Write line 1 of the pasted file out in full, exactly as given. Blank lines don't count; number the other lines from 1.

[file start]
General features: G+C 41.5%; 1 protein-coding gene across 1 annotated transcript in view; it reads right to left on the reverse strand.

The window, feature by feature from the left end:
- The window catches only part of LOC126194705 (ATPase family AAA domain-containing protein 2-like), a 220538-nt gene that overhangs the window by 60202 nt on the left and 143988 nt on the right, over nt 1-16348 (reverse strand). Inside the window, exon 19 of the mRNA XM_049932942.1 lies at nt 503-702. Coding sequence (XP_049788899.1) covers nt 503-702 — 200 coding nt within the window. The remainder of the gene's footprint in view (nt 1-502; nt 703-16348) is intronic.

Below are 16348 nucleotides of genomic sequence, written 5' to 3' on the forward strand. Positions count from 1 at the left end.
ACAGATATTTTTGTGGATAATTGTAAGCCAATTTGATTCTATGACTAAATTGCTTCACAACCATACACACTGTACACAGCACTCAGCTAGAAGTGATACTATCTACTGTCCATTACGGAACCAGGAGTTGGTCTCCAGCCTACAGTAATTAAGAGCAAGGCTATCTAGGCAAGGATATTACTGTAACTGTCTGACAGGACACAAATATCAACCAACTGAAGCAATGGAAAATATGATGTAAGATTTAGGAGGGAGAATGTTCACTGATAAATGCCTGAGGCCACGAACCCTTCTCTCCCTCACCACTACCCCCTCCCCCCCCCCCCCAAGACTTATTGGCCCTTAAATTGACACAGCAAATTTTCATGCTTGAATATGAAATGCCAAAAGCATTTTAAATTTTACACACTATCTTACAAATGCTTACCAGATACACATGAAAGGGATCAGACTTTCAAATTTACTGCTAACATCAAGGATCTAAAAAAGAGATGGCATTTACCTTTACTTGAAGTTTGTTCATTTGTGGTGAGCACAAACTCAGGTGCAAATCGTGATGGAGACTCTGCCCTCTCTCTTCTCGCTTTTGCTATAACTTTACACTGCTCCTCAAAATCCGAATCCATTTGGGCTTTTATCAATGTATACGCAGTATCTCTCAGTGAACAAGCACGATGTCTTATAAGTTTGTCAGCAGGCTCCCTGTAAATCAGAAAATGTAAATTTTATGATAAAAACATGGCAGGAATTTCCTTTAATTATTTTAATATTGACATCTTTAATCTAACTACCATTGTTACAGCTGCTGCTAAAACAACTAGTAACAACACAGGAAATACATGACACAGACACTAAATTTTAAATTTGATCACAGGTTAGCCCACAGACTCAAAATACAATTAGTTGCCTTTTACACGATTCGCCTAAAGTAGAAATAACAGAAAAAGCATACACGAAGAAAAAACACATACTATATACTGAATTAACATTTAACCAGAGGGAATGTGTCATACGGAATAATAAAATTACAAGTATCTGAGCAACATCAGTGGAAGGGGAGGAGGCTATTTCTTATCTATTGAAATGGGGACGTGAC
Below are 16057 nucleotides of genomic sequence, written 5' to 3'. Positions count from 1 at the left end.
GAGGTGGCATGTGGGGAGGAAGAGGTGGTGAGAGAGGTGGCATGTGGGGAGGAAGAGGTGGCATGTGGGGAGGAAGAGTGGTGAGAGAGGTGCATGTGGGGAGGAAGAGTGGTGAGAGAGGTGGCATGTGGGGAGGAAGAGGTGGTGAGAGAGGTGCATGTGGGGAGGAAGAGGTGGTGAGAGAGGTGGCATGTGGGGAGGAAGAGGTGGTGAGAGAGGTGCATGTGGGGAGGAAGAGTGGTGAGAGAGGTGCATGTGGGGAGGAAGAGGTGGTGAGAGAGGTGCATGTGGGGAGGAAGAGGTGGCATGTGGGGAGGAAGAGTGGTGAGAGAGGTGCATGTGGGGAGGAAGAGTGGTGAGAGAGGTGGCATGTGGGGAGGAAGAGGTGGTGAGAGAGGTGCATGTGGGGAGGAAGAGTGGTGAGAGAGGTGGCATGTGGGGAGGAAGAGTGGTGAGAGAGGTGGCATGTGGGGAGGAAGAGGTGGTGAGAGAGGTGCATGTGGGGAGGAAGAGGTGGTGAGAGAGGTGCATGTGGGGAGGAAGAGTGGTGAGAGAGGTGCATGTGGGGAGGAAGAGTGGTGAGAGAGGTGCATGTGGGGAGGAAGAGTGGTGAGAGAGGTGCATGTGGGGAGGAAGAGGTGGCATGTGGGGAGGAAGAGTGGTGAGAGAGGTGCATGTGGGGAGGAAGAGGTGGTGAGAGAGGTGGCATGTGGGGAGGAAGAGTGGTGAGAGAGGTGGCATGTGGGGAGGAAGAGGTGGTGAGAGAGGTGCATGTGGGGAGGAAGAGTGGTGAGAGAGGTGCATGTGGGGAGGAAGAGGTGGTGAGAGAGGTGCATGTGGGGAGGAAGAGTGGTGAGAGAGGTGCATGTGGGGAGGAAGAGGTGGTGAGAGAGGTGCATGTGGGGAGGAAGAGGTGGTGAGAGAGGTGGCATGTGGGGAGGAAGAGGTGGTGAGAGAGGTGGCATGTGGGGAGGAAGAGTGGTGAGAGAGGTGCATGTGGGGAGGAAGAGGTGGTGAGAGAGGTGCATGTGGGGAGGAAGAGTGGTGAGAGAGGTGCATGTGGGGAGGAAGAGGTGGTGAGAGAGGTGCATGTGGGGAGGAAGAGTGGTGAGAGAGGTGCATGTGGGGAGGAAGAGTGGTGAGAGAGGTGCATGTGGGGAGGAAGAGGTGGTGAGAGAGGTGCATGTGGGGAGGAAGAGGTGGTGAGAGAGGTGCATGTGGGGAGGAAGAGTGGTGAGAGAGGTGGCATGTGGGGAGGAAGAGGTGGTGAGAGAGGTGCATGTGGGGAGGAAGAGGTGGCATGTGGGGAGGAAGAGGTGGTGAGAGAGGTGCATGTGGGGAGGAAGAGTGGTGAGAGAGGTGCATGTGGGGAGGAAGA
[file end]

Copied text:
General features: G+C 41.5%; 1 protein-coding gene across 1 annotated transcript in view; it reads right to left on the reverse strand.